Writing plot and action in writing go hand-in-hand, but not all writers are clear about what constitutes action. Basically action in writing should have consequences in order for it to benefit plot. Let’s take a deeper look.
Action in Writing
I’ve had some pushback from writers in critique when I say that something their character is doing doesn’t count as action. “Of course it is!” they say. “My protagonist is DOING STUFF. Look, they are chopping vegetables for a stew!”
It finally struck me that I should probably define action in writing (as I use it) to keep this misunderstanding from happening. Action is NOT busywork (chopping veg, shopping, driving, hanging out). In the world of theatre, this stuff is called “business,” or things that actors do in a scene so that they’re not just sitting around and talking. It’s stuff.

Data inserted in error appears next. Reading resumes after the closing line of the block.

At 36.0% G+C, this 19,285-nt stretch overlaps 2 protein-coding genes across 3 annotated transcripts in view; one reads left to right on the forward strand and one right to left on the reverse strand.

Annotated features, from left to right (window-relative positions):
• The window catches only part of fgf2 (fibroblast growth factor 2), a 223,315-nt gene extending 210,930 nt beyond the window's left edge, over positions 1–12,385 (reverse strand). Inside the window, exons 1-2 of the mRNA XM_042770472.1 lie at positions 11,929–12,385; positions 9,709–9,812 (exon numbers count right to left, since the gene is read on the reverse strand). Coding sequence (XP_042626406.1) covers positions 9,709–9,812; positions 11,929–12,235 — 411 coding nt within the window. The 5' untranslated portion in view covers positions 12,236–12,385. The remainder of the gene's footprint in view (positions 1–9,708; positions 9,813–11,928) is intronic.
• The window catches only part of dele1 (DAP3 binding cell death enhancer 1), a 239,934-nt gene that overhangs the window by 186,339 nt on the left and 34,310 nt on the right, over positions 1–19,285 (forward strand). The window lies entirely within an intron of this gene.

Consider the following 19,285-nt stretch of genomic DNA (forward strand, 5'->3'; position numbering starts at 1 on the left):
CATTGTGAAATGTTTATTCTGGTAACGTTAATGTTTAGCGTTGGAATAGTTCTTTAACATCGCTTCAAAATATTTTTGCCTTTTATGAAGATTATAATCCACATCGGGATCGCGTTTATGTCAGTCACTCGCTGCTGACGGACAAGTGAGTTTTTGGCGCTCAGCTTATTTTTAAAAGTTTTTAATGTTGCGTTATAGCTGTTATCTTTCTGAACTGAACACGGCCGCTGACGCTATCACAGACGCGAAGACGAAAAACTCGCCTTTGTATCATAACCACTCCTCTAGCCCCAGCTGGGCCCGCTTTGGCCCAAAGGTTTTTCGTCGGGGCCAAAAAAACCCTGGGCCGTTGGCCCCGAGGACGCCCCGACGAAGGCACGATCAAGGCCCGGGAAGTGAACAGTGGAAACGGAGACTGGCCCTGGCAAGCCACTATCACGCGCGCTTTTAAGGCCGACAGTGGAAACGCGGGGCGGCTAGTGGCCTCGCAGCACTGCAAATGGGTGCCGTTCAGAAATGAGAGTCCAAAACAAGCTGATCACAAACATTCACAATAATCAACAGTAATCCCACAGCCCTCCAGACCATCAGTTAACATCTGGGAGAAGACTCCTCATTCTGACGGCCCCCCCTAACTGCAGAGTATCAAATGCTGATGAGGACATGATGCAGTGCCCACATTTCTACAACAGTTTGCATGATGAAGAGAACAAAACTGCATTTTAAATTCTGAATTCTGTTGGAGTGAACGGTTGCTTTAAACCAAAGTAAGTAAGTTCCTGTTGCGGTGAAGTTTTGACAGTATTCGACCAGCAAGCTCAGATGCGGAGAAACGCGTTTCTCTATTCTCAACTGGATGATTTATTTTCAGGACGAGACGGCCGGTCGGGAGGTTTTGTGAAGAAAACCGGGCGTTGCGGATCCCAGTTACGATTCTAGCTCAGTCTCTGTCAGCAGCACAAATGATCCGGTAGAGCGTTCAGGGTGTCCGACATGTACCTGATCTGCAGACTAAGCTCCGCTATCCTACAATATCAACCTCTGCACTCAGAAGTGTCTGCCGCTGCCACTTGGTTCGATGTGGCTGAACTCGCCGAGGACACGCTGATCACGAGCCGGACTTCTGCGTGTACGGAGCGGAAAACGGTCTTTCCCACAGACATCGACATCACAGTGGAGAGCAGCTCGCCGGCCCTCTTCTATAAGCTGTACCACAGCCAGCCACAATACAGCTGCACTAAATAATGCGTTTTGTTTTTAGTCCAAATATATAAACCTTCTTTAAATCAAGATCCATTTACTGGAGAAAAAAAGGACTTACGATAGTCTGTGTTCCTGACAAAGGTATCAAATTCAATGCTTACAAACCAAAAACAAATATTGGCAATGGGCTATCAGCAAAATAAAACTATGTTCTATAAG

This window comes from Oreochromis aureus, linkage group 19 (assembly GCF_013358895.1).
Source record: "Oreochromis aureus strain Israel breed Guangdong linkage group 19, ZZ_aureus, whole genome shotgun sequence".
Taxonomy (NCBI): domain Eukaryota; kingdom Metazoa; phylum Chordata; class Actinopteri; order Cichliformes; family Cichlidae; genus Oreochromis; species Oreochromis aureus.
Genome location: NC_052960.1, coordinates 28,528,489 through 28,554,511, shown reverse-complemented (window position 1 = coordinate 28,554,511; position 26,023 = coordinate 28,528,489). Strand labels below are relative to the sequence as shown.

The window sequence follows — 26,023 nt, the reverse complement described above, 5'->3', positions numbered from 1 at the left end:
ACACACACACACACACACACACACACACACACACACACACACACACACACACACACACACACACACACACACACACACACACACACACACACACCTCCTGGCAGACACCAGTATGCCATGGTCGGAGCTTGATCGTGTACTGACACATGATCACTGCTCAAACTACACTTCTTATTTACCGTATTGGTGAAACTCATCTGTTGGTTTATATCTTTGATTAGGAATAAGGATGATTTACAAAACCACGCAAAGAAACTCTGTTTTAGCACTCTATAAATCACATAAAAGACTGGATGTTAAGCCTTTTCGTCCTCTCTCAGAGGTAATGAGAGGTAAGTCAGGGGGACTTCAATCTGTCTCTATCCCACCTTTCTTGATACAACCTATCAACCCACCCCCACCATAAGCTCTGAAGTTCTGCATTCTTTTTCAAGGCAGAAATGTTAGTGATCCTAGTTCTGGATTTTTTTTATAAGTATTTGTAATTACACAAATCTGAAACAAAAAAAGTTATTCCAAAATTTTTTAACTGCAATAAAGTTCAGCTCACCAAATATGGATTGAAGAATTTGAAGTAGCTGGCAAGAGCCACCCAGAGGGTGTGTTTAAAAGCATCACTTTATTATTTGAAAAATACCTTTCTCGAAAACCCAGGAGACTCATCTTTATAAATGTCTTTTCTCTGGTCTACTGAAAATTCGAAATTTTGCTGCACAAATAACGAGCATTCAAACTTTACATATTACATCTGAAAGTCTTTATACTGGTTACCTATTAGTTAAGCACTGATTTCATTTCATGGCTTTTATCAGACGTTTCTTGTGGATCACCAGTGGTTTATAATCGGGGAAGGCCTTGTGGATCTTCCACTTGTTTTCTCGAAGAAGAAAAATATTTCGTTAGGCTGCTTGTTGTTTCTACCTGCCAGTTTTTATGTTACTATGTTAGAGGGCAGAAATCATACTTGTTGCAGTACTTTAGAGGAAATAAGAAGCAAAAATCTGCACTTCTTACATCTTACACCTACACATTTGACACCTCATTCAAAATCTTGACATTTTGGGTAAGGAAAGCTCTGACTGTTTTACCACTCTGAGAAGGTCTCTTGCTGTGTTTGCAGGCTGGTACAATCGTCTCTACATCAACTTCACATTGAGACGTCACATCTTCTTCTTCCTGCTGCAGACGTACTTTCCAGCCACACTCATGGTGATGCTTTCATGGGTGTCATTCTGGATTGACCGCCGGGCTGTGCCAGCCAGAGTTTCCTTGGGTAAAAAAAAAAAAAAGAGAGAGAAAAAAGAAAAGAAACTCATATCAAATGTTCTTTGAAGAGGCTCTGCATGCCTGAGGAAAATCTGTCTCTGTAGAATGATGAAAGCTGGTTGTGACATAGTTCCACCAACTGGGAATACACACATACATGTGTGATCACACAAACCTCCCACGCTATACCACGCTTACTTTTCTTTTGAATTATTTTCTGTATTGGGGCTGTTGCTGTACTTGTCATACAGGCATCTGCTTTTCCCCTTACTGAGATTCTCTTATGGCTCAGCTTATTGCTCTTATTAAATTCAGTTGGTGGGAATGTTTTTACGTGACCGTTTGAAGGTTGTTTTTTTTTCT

But it has no larger meaning, or it might probably happen again in yet another scene where the character needs something to do. If that character didn’t chop those vegetables, the plot wouldn’t fall apart. So, therefore, while the thing is active, it’s not action.
Instead, if you’re interesting in writing plot that counts, keep this new definition in mind. Action in writing means something that has story consequences. Action means that the protagonist either comes into contact with another character or encounters an obstacle or makes an effort to reach a goal or does something in the world of the story that is significant and moves the story forward. Unless they are cutting vegetables for the stew that they will use to poison the king–and this action is the result of a big decision to finally commit treason–then it’s business, not action.
For everything your character does in scene, ask yourself whether you’re writing plot, or writing busywork. Removing unnecessary action in writing will help to speed up your pacing, too.
Is your plot dragging? Have you been accused of low stakes writing? Hire me as your manuscript editor and we can dig into your plot together.